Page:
The National Council for Home Safety and Security rated the safety and security of colleges with more than 10,000 students enrolled.
Texas Tech University continues to take measures to ensure the safety of students, faculty and staff on campus, and the measures in place have been recognized as making Texas Tech one of the safest college campuses in the U.S.
Alarms.org., the official website of the National Council for Home Safety and Security, a national trade association of licensed alarm installers, contractors and other industry experts across the U.S., ranked Texas Tech among the 250 safest campuses in the country out of 4,000 four-year colleges and universities.
“Texas Tech University is committed to ensuring the safety of all students, faculty and staff on campus,” Texas Tech president Lawrence Schovanec said. “We are pleased our ongoing efforts have earned such recognition, and we will continue to review and implement all the practices that create a safe environment.”
According to Alarms.org, each school's score was calculated by analyzing crimes reported by universities, including sexual assault, robberies, assaults, burglaries, motor vehicle theft and arson. Violent and property crime rates for the city in which a university is located and the number of law enforcement officers employed by the institution per 1,000 students also factored into the ranking.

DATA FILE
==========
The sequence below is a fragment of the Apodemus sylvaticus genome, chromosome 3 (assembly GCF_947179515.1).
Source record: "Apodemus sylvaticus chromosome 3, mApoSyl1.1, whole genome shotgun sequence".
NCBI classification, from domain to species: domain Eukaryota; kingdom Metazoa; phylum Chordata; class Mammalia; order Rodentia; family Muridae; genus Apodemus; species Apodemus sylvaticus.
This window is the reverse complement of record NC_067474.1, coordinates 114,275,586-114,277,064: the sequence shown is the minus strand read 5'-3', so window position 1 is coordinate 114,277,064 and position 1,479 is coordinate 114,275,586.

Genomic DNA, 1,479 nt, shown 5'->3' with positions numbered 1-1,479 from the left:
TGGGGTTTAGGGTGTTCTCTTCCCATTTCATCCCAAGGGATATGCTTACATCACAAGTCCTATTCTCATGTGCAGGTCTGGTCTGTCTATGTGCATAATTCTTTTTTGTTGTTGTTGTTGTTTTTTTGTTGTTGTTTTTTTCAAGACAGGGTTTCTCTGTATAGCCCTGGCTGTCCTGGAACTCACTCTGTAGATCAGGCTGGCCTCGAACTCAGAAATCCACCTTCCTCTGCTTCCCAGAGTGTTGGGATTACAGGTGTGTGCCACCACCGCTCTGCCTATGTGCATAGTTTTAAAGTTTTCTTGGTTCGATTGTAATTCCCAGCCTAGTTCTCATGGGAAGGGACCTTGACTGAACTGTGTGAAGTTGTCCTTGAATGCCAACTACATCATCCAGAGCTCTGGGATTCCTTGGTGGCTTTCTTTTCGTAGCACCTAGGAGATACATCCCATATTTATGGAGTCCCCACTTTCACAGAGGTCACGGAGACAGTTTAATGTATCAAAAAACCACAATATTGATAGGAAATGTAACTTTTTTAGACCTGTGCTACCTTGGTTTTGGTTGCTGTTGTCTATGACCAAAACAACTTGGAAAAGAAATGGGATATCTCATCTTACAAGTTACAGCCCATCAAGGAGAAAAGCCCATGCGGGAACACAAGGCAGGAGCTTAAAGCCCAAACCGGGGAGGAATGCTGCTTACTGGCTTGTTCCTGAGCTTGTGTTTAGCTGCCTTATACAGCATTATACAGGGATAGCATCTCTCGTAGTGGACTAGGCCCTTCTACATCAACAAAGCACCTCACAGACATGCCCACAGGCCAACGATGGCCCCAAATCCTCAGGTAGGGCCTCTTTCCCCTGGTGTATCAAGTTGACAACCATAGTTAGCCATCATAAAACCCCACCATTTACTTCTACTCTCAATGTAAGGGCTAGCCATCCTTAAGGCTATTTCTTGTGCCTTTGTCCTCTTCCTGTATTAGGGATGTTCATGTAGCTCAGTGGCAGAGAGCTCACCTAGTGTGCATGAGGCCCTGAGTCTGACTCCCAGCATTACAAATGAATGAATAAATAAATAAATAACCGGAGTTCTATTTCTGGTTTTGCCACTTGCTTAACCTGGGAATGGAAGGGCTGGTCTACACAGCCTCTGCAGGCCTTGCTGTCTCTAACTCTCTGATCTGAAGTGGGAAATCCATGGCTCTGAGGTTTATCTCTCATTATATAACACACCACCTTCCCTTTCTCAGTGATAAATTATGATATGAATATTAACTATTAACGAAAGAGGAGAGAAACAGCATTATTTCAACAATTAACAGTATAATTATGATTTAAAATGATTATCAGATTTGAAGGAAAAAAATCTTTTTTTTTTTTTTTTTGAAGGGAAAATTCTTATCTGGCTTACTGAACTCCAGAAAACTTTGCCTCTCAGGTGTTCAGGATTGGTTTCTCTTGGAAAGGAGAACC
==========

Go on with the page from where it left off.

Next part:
“We are pleased to see Texas Tech ranked as one of the safest college campuses in America by the National Council for Home Safety and Security,” Texas Tech Police Chief Kyle Bonath said. “While the rankings are based on several factors outside of Texas Tech's control, Texas Tech University and the Texas Tech Police Department will always strive to improve the overall safety and security for everyone attending, working or visiting Texas Tech.”
Recently, Texas Tech announced a plan to install a series of security cameras at undisclosed locations across campus in an effort to assist authorities in ensuring the safety of students, faculty and staff.
The effort is part of a larger security plan championed by Schovanec in conjunction with the Texas Tech Police Department and the Student Government Association. It is a part of an initiative to move toward automated campus safety, with future measures already under consideration.